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Mon Dec 19, 2011, 07:00 PM

 

I am convinced that on everyone's deathbed, they will finally realize that they are all lies

Seriously

No matter who you are or what you live for

Christian, Muslim, Buddhist, Atheist or Hindu

Existentialist, Apologist, Communist or Nazi

Every single person in this world, when on their death bed, will feel as if everything they lived for was a lie

And, as strange as it may sound, that will be a good thing

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Reply I am convinced that on everyone's deathbed, they will finally realize that they are all lies (Original post)
Taverner Dec 2011 OP
humblebum Dec 2011 #1
laconicsax Dec 2011 #4
humblebum Dec 2011 #8
rrneck Dec 2011 #2
uriel1972 Dec 2011 #3
Starboard Tack Dec 2011 #5
Angry Dragon Dec 2011 #6
struggle4progress Dec 2011 #7
TygrBright Dec 2011 #9
Adsos Letter Dec 2011 #15
Silent3 Dec 2011 #10
that went well..... Dec 2011 #11
Newest Reality Dec 2011 #12
FarCenter Dec 2011 #13
iris27 Dec 2011 #14
GliderGuider Dec 2011 #16
deacon_sephiroth Dec 2011 #17

Response to Taverner (Original post)

Mon Dec 19, 2011, 07:11 PM

1. Even atheists?

 

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Response to humblebum (Reply #1)

Mon Dec 19, 2011, 07:26 PM

4. "Christian, Muslim, Buddhist, Atheist or Hindu"

 

Reading the OP before replying to it, while not mandatory, is highly recommended.

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Response to laconicsax (Reply #4)

Mon Dec 19, 2011, 08:14 PM

8. I couldn't agree more - "on everyone's deathbed"

 

"Every single person in this world, when on their death bed, will feel as if everything they lived for was a lie."

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Response to Taverner (Original post)

Mon Dec 19, 2011, 07:17 PM

2. Shit, I do that every day. nt

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Response to Taverner (Original post)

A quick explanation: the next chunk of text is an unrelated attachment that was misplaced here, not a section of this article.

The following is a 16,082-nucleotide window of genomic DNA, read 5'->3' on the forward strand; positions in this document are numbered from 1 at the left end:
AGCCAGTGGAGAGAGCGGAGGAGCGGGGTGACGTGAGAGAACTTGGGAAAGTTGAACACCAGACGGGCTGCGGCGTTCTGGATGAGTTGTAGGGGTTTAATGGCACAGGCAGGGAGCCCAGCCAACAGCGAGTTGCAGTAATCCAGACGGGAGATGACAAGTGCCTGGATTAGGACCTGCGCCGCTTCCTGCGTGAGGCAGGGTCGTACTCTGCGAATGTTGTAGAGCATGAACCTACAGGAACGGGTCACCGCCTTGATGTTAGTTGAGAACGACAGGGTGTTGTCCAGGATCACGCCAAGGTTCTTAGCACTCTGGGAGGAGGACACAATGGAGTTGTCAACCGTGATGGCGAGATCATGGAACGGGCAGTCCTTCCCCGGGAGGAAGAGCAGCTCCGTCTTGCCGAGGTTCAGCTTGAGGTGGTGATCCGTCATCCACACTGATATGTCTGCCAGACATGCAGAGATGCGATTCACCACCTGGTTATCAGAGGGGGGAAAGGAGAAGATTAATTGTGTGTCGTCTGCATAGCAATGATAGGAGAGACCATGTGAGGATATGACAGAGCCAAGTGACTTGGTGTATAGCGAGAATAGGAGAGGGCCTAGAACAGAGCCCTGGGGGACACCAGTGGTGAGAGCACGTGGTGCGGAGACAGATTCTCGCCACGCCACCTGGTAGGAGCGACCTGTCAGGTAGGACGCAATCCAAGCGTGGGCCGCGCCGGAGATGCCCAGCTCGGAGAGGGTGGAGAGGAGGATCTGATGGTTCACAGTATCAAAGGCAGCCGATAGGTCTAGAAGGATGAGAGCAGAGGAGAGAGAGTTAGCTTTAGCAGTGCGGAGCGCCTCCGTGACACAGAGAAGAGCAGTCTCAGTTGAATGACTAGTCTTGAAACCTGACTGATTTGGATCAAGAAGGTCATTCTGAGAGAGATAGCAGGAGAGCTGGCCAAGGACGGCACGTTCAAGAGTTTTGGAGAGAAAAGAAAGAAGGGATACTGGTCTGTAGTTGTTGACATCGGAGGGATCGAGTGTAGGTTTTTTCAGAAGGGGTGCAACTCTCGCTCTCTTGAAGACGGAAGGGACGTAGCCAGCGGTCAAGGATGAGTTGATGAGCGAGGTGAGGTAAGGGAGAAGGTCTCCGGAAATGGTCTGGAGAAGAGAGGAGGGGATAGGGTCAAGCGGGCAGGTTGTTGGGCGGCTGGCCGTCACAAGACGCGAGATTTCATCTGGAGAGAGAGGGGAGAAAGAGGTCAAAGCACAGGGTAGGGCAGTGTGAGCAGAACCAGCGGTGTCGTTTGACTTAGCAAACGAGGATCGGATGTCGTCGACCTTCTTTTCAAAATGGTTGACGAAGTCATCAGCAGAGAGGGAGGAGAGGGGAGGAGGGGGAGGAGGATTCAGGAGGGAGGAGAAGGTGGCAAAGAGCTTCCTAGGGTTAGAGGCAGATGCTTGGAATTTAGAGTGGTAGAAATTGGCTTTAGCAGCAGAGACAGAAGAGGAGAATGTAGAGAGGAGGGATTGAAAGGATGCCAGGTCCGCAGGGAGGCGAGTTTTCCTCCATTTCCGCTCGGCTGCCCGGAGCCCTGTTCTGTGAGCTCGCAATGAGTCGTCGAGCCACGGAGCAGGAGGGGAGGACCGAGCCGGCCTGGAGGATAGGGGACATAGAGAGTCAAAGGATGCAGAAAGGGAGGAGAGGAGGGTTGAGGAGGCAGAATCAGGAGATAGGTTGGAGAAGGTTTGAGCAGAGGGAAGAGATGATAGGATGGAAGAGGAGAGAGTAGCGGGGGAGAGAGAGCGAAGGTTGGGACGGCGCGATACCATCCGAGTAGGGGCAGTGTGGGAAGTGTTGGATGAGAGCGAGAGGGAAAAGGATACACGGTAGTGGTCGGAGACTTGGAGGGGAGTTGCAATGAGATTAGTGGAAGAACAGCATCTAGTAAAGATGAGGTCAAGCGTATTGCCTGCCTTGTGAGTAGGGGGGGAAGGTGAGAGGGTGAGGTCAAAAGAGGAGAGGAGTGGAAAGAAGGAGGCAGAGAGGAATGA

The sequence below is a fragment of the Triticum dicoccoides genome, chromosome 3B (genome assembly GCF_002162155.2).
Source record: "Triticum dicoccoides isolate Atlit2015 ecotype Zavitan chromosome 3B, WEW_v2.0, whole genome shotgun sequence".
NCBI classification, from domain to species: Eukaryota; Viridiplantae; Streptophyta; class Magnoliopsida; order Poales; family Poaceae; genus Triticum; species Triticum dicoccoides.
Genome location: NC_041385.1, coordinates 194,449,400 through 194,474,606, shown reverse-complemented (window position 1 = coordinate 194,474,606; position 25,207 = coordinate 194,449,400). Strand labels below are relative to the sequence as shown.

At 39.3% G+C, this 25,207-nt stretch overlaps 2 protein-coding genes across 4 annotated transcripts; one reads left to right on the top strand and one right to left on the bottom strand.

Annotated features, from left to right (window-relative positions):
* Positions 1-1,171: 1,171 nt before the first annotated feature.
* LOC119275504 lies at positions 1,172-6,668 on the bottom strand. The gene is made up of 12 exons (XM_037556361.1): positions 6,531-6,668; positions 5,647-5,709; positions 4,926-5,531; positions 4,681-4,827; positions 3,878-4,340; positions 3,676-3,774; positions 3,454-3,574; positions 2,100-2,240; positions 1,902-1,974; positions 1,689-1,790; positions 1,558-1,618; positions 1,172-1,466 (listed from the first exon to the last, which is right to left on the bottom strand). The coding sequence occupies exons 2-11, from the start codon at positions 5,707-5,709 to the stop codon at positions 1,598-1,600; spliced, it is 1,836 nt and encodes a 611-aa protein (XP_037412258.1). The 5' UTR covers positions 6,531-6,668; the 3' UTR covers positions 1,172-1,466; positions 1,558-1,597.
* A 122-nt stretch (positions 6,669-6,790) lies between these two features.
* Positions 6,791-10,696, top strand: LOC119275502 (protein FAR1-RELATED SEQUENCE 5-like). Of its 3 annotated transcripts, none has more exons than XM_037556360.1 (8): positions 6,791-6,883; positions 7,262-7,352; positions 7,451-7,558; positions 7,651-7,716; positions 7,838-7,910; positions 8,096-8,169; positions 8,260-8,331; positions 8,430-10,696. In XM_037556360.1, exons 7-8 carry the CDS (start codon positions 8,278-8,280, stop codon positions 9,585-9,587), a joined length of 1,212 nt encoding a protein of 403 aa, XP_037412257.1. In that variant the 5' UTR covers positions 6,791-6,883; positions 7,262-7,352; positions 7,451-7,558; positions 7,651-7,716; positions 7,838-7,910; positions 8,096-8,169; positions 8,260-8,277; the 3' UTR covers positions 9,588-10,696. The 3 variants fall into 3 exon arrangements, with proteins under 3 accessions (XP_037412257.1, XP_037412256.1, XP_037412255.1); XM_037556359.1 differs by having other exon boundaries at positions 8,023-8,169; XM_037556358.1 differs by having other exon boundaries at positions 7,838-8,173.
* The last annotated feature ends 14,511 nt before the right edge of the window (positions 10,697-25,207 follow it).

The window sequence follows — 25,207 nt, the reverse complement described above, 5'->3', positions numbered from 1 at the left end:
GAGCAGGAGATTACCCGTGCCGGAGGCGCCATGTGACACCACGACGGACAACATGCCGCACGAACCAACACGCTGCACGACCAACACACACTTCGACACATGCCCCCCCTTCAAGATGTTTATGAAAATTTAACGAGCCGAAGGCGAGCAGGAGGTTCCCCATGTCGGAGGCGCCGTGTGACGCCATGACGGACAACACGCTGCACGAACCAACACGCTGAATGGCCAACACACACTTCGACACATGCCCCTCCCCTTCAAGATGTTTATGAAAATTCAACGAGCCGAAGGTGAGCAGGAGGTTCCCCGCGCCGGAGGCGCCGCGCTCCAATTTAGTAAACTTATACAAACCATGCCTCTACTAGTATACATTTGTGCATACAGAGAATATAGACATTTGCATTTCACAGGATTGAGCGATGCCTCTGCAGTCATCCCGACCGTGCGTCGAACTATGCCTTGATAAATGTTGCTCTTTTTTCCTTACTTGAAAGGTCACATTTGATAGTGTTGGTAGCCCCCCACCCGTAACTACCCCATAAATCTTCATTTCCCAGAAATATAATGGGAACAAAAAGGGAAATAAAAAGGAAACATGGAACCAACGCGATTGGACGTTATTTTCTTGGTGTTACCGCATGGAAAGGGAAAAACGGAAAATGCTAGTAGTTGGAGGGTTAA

Mon Dec 19, 2011, 07:20 PM

3. I don't know about lies,

but I definitely will feel betrayed by life.

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Response to Taverner (Original post)

Mon Dec 19, 2011, 07:26 PM

5. What convinces you of this?

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Response to Taverner (Original post)

Mon Dec 19, 2011, 07:59 PM

6. Depends on if they lived their life to please themselves or others

Others also include gods

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Response to Taverner (Original post)

Mon Dec 19, 2011, 08:03 PM

7. I'm already spending some time every day right now thinking about how wrong I am

about all sorts of stuff: I'm been trying to make it more of a habit. I guess if it becomes habitual enough, it'll be something that I might automatically brood about, if I'm ever sitting around dying with nothing else to do

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Response to Taverner (Original post)

Mon Dec 19, 2011, 08:16 PM

9. I'm not sure about "lies." But having spent some time in hospices...

...I believe very strongly that on my deathbed I will finally gain an accurate sense of proportion: That is, what I spent much time and effort and anxiety on that really matters very little. And that which passed by me unregarded at the time but is of deep significance.